Lastly, who could ever forget the folk songster efforts of said candidate, whose tones bear such a strong resemblance to Leonard Nimoy’s flat-as-a-squirrel-run-over-by-a-truck vocal range which he exhibited when taking a hiatus from being Mr. Spock of the Enterprise? For Bernie, it was a matter of ancient flower child tradition, and he inevitably participated in a folk album in which he “sang” (more like orated, in flawless Brooklynese) “This Land Is My Land”, which turned into his unofficial campaign anthem. However, it’s worthy to note that at one of his televised rallies, the folk band on stage seemed hesitant to incorporate Bernie in their performance. Even when the eager-beaver senior meandered towards the main mic, mouthing the words, they seemed to have made a pact to ignore his efforts to join the fun altogether! Nevertheless, as one YouTube observer remarked, Bernie’s music videos were so un-cool, they bounced off the Richter scale, boomeranged back, and became ultra-cool! 

     With all these amusing connotations fresh in my mind, I learned that Bernie would be making a visit to Gettysburg College a mere 20 minutes from home (on Earth Day, of all days). So, with nothing better to do, I decided I might as well get a piece of the historical action. Thus, brandishing a media pass, I headed off with my dad to see what could be seen at the campus, as a representative of the Catholic youth of the Harrisburg Diocese. There are a number of things that left an impression on me during the experience which I shall do my best to list. Firstly, I was pleased to discover that our local Bernie supporters, while certainly enthusiastic, were not the crazed revolutionaries marching through Red Square that some media sources made them out to be. Actually, by and large, they seemed quite friendly and welcoming, even though it was clear that were not endorsing their candidate. 

     Interestingly, in the top bleachers, a certain sense of camaraderie developed as everyone tried to save each other’s seats, and I ultimately wound up baby-sitting for the children of one of the Sanders Delegates. The three of them (two girls and a boy between the ages of 5 and 9) were really quite fun to “state out” with, as we held the seat for their mom out preparing for Bernie’s arrival. The little boy was actually celebrating his 5th birthday, with an appropriate sign declaring it to the world! This also resulted in a cupcake devouring fest, although the 11 year old was technically “cheating” as she had just had braces put on her teeth after a recent jaw operation, and her dad, who was one of security volunteers, had beckoned to her repeatedly to come down from the bleachers to take her medication (which she did, deftly navigating the tricky stairs that we warned her to go slowly on lest she take a tumble). But hey, you know, for special occasions and all…cupcakes go a long way!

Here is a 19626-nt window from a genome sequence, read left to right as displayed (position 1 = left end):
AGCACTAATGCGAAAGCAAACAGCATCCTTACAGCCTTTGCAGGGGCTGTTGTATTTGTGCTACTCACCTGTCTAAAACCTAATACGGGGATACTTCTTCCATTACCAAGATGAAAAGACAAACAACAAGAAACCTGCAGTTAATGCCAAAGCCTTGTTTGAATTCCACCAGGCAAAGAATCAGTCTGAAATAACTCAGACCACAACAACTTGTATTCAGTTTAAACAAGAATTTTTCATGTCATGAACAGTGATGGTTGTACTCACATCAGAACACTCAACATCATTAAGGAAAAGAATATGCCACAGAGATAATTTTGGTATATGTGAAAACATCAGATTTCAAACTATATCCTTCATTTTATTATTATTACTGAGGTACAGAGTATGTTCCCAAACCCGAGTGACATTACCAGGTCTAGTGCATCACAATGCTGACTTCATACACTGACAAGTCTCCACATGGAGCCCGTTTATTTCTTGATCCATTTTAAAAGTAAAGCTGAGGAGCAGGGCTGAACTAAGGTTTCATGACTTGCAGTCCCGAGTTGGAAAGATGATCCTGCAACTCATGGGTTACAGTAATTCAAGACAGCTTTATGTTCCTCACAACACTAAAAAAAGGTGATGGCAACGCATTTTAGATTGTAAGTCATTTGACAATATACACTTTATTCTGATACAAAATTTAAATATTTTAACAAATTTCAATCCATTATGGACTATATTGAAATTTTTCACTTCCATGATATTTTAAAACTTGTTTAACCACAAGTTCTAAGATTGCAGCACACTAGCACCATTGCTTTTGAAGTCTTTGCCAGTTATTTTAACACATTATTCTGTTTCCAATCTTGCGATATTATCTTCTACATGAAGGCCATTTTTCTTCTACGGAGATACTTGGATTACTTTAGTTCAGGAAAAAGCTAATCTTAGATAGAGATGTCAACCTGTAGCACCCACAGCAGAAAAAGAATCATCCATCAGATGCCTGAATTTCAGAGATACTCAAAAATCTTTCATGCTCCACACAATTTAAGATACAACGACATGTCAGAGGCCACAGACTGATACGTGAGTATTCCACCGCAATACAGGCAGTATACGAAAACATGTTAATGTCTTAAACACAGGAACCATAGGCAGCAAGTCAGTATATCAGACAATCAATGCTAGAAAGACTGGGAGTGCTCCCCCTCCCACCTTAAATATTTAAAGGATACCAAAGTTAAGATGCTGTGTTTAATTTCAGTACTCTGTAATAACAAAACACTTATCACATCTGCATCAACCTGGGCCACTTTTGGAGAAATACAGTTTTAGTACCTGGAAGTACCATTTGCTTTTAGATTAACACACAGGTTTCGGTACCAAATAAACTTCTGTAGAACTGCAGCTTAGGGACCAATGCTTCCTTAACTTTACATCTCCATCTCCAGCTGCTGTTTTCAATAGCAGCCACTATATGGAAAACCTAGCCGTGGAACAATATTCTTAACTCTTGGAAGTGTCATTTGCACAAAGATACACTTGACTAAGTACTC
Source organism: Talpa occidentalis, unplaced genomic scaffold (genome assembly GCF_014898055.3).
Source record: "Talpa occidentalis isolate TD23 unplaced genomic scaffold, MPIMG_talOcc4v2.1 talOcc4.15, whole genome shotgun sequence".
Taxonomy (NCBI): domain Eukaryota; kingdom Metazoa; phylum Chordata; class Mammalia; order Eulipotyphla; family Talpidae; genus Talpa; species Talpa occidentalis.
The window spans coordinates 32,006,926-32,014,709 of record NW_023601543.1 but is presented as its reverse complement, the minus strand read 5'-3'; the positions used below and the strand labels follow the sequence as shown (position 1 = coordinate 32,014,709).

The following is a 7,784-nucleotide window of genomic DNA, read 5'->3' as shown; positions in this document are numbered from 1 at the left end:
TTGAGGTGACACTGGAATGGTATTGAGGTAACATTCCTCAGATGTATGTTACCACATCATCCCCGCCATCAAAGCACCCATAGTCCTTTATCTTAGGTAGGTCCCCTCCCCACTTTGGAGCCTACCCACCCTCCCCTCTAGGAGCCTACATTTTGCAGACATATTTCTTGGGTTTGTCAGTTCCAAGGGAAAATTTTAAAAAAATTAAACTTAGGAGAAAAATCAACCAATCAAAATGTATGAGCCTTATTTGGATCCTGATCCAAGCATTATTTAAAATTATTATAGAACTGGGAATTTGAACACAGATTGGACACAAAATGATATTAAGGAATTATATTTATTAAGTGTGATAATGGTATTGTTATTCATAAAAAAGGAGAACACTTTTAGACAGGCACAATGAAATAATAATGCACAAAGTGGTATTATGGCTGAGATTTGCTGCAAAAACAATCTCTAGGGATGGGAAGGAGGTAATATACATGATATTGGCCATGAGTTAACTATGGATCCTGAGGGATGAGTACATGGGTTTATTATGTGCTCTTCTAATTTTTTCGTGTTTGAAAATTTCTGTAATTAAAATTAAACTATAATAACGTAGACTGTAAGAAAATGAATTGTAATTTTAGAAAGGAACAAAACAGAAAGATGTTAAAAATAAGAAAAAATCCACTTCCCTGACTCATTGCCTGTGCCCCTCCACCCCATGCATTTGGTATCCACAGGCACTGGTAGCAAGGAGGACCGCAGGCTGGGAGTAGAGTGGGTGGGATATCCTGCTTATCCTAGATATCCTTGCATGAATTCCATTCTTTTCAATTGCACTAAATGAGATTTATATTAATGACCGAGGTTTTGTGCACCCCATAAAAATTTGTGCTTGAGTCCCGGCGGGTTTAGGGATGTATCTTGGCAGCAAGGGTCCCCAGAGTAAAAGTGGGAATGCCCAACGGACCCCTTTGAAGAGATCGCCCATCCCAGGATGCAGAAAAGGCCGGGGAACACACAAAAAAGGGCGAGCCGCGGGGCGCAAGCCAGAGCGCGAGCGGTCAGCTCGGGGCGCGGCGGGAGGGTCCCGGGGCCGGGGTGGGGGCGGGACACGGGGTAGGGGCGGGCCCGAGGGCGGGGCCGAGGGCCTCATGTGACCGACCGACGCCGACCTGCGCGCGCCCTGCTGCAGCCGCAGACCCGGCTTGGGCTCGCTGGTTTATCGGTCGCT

Later on, some young guys from the college wound up sitting in front of us. In souvenir hunting mode, my dad and I had been trying to obtain a Bernie sign to prove we had been there, but they had all been handed out already to the real supporters. Leaning over to the dudes in front as they chatted about hanging their signs in their dorm, my dad teased, “Do you guys have a monopoly on those?” Without a second thought, a curly-haired, fresh-faced young man had given us his sign “for the memories.” Of course, it could have been because the kid was secretly smitten by me (*blush*), or dad managed to shame his socialist conscience into redistributing, but even after I inquired if he was sure about his decision (after all, he was a fan, and I didn’t want to deprive him!), he still insisted we keep it. 

     We had the same positive experience with the members of the Sanders Campaign. As opposed to scruffy looking radicals, we met several young men in suits and ties, brandishing Bernie buttons but not seeking to force their preference on us. They were courteous and respectful, and were invaluable in helping us obtain some more souvenirs such as a pen and a sticker, and helping us get our bearings in general. The Gettysburg College staff was also highly professional during the course of the event, making it clear that the college made no political endorsement, but rather was hosting this event for the education of anyone who wished to participate.

     However, one of glaring down-sides of the event however was the unexplained and extended tardiness of the guest of honor! Not only was he “a little late”…but a good 3 hours overdue! Indeed, the Bernie-loving natives and unbiased observers alike were getting quite restless. I can’t count how many times the cry of “Let’s go, Bernie, let’s go!” rose from the throng. Seriously, I’ve never seen such a fuss as when the guy with the water pitcher came out to the fill the glasses set up for speakers!